The place he took me to—dark as my shut eyes,

where I ate bitter seed and became ripe,

and from which my mother could not take me

wholly back, though she wept, walked the earth,

made bearded ears of barley wither, the blasted flowers

drop—is called by some men hell and others love.

—Constance Rowell Mastores




From the window of THE expectations, the longings of hungry mothers are sent forth


Through the window of the expectations I look down

Push them away from me to the wind

The bars cut them into slices

And they grow smaller.

Only love even if you press it through the bars like a hard-boiled egg

Does not get chopped or lopped

Like an umbilical cord which the children don't want to be tied to anymore


—Tirtsa Posklinsky Shehory

translated by Esther Cameron





Twice in her last week  

my mother,  

that screaming,  



creature in my life  

who drove me  

more than once  

to yearn for suicide,  

moved her hand,   

I did not know why,  

towards me.  

The hand that slapped,  

which gave concussion,   

and forced down vomit,  

reached to me.  

I watched wondering,  

what would she do?  

To my surprise

she held my hand   


with more affection     

than I’d ever known.

I cried.  

Despite her actions  

she did care—


then she died.

—Duane L. Herrmann







All those who are in pain are now shrinking themselves

Closing themselves up against the storm outside

Inside the house they are alone

Trying to feel less pain

To pour out the ache

To squeeze one more drop of it out of themselves

As if there could be an end to it as if it could be finished

All those struck by toxemia, scorched by panic

Are drawing the curtains

Depriving themselves of dawns

Wrapping themselves in darkness

Stammering and swallowing stuffing it down

As though if they fill themselves with enough of it

There would be an end

And maybe we'd finally have peace

And the moments of stillness in the eye of the storm would get longer

All those in pain are waiting for morning

As if it'll be the Messiah coming at last

As if there is a Messiah


As if someone will bring them a bouquet at the end of the show.

—Tirtsa Posklinsky

translated by Esther Cameron






Among the sharks that swim

In the ocean of language

Hides a little fish whose name is ”love.”

With his life he blocks from the world

The next deluge.

—Ronny Someck

Translated by Esther Cameron




Something’s Not Right


You have the feeling that something’s not right.

We made a wrong turn somewhere back there.

If we could step back we might see the light.


I guess you could say that we’ve lost sight

of what’s important and who we are.

You have the feeling that something’s not right.


Once we had dreams; we knew what was right.

We knew where to look for a guiding star.

If we could step back we might see the light.


The world’s upside down: day’s become night.

If there’s a way forward, it’s no longer clear.

You have the feeling that something’s not right.


Some are determined to rely on might,

but endless wars won’t clear the air.

If we could step back we might see the light.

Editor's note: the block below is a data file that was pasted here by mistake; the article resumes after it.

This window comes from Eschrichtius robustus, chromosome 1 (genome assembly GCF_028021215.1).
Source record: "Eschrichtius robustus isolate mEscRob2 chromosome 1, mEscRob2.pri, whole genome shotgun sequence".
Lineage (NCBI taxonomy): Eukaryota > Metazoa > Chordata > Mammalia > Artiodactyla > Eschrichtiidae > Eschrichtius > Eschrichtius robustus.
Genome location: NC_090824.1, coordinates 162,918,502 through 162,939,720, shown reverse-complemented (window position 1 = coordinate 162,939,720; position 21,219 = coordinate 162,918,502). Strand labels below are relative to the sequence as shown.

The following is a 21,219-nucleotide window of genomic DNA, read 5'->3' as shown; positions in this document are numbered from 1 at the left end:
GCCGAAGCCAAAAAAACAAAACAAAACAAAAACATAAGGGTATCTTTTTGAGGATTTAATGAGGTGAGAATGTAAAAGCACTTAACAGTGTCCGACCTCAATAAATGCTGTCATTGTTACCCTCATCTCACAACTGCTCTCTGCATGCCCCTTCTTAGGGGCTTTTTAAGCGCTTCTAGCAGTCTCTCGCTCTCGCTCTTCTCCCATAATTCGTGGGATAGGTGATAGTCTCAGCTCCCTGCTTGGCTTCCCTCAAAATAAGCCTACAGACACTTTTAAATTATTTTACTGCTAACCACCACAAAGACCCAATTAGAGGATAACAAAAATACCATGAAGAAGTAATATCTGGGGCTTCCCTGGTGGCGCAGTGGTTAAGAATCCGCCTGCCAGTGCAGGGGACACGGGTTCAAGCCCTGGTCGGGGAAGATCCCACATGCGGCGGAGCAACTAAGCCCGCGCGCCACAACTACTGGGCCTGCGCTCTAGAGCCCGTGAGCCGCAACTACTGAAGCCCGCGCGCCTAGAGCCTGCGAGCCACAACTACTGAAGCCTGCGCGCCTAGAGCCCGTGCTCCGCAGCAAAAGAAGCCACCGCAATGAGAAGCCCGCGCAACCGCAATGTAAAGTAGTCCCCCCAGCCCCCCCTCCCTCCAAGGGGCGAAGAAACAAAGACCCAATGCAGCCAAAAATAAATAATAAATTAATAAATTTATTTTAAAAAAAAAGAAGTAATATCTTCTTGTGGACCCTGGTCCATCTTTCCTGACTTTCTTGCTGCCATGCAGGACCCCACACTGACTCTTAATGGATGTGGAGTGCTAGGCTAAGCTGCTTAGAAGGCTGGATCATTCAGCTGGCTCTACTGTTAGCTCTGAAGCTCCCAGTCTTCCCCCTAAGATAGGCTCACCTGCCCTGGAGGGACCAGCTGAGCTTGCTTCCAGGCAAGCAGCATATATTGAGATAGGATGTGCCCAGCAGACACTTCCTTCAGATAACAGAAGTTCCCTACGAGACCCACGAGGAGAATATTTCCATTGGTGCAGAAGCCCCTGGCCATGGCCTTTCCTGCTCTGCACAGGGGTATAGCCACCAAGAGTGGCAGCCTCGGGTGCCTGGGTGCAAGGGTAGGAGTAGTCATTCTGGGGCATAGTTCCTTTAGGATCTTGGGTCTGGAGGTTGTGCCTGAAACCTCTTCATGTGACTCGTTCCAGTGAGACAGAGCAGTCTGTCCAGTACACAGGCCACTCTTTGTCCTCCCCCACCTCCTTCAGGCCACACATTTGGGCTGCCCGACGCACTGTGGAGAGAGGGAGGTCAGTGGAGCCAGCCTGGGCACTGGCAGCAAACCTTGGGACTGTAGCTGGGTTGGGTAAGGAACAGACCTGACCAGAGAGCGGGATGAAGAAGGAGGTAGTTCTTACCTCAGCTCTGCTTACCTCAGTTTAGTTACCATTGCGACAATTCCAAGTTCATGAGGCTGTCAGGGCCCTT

We can’t let ourselves get mired in spite.

We can’t live our lives based on our fears.

You have the feeling that something’s not right.

If we could step back we might see the light.

—Ed Meek




Waiting for Orpheus


Loneliness smothers soft

a shawl, a shell of window glass

a few steps here and there

to the chair

and it grows in the night

mold leaving a dullness century old on shoes and eyes

in the afternoon hours

a hole


There are silhouettes of trees blackened on the hills under dark skies

skeletal buildings sagging over a tired river

cement plants holding out lost arms

I am patterned here, placed as firmly as the concrete blocks

molded in the clay and rubble where stunted sumac fights for its share

I am waiting for Orpheus

sleek and brown

I met him once

when I was young.

—Susan Oleferuk






When I could see again

The rose

Beside the road



I knew I had returned to myself,

And like a sorrowful bird

Which at the touch of the sun

Flaps its wings once more,

I strode along the path of the yellow rose

Once more ready to soar, to soar

Into the golden heart of life.

                               —Ruth Gilead

                               translated by Esther Cameron





Saturday morning, cleaning house,

the sun streaming in.


I find it tucked away, in the back of

a shelf of dusty old books.


Slowly releasing it from its place,

it falls open to the precise page.


There lies the white rose pressed flat, now

browning from a time almost forgotten.


Memories flood back to that day, I can still

picture your face smiling at me with green eyes.


You surprised me with my favorite flower.

The first of many to come.


I carefully tucked it away to preserve

for forever, well, at least for today.


Too many years have passed, and the

young hand that first held that rose is

now wrinkled with age.


But with just a single touch of that token of

love, I am once again young and alive.

—Ann Christine Tabaka






Let's do an exercise

Let's speak, me and you,

About what shines


Forget the exercise

Just about what shines

Just me and you

Without speaking

Just let it shine

Shefi Rosenzweig

translated by Esther Cameron







The heart agrees

To put its fear to bed

To stroke it and lay it down to sleep outside